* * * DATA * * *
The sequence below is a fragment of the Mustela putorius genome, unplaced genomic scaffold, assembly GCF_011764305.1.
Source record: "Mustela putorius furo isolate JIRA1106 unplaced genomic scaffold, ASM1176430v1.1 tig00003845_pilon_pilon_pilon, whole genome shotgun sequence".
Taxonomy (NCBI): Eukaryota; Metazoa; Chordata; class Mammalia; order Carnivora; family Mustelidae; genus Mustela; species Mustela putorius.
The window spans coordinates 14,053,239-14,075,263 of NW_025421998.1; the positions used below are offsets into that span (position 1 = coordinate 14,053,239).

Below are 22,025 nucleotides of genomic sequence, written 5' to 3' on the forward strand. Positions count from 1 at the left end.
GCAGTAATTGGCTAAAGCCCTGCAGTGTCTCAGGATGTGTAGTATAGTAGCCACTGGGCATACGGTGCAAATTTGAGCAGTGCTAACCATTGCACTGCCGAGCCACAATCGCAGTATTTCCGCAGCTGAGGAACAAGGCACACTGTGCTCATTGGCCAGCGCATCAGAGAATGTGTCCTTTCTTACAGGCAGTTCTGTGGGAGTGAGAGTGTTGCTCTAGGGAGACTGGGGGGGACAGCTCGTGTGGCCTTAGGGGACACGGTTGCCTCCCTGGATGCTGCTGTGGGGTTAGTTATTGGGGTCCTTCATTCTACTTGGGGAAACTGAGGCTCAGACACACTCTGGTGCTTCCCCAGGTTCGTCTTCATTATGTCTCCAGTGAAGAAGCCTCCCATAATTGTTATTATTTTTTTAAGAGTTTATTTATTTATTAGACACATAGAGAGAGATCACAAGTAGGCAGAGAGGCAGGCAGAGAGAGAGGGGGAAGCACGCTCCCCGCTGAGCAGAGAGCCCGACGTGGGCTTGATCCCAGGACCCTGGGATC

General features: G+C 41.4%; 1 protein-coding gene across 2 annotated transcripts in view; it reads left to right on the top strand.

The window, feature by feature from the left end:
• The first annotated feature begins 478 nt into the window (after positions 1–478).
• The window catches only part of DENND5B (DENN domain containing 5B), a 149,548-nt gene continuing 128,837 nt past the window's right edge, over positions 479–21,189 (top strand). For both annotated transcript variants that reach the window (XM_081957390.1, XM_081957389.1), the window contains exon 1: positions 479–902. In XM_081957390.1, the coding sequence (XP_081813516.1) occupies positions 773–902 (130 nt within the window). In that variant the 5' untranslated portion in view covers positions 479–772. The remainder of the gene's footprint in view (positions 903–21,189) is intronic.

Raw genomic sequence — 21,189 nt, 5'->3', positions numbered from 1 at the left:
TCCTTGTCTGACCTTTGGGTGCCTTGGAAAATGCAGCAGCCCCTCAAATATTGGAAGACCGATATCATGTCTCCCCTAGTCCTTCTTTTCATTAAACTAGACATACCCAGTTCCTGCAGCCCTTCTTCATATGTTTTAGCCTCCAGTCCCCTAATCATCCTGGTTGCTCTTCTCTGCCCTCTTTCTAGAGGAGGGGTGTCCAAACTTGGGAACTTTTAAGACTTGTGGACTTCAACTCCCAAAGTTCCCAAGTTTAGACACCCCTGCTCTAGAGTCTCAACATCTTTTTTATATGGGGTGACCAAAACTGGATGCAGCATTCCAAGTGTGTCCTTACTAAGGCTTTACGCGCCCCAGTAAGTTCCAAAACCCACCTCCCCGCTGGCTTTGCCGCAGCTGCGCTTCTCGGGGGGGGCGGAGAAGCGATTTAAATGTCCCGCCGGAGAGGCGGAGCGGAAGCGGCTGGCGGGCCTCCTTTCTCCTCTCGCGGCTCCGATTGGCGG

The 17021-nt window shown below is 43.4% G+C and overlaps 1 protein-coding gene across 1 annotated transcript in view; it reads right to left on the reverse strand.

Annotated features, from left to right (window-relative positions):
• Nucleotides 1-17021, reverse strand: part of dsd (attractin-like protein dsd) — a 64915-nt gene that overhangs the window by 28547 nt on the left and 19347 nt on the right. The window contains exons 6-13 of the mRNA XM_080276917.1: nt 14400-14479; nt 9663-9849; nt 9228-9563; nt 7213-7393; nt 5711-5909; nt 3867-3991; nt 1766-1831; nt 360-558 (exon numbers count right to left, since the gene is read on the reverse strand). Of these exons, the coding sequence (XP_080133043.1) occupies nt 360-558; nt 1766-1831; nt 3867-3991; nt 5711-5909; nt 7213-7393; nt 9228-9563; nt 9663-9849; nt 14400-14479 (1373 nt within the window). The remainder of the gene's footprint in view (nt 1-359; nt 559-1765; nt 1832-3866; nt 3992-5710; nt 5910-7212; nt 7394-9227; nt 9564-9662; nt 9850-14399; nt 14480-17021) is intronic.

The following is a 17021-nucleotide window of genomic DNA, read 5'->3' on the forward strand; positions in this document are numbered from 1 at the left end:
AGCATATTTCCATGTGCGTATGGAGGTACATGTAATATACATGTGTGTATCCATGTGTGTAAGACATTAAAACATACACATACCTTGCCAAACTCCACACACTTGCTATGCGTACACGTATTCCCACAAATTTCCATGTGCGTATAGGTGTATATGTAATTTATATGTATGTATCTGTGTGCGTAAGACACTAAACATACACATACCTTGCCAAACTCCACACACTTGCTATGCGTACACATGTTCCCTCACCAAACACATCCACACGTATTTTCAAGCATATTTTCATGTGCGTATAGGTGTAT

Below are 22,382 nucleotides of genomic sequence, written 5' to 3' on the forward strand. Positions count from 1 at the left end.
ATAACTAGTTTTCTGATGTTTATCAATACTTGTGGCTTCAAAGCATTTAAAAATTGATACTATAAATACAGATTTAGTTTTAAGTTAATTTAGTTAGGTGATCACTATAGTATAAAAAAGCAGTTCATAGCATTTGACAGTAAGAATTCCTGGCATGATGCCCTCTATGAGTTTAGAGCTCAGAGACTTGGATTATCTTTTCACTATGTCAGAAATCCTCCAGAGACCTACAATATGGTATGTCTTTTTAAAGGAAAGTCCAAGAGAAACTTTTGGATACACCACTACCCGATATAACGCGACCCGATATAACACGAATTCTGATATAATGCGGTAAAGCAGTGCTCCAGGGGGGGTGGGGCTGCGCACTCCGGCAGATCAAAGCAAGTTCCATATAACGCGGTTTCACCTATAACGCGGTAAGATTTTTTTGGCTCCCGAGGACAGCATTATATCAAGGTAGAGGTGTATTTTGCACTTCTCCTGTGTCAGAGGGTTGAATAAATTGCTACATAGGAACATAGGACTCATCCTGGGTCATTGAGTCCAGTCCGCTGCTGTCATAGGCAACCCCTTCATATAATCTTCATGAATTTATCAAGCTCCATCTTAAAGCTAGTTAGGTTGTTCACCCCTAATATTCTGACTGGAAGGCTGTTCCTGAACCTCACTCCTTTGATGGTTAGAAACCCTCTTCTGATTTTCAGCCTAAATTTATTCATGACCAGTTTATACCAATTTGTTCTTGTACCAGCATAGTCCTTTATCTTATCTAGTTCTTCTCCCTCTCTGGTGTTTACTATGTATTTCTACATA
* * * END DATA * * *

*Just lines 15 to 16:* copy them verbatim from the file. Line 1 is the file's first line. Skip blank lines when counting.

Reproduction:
• Nucleotides 1-17021, reverse strand: part of dsd (attractin-like protein dsd) — a 64915-nt gene that overhangs the window by 28547 nt on the left and 19347 nt on the right. The window contains exons 6-13 of the mRNA XM_080276917.1: nt 14400-14479; nt 9663-9849; nt 9228-9563; nt 7213-7393; nt 5711-5909; nt 3867-3991; nt 1766-1831; nt 360-558 (exon numbers count right to left, since the gene is read on the reverse strand). Of these exons, the coding sequence (XP_080133043.1) occupies nt 360-558; nt 1766-1831; nt 3867-3991; nt 5711-5909; nt 7213-7393; nt 9228-9563; nt 9663-9849; nt 14400-14479 (1373 nt within the window). The remainder of the gene's footprint in view (nt 1-359; nt 559-1765; nt 1832-3866; nt 3992-5710; nt 5910-7212; nt 7394-9227; nt 9564-9662; nt 9850-14399; nt 14480-17021) is intronic.

The following is a 17021-nucleotide window of genomic DNA, read 5'->3' on the forward strand; positions in this document are numbered from 1 at the left end: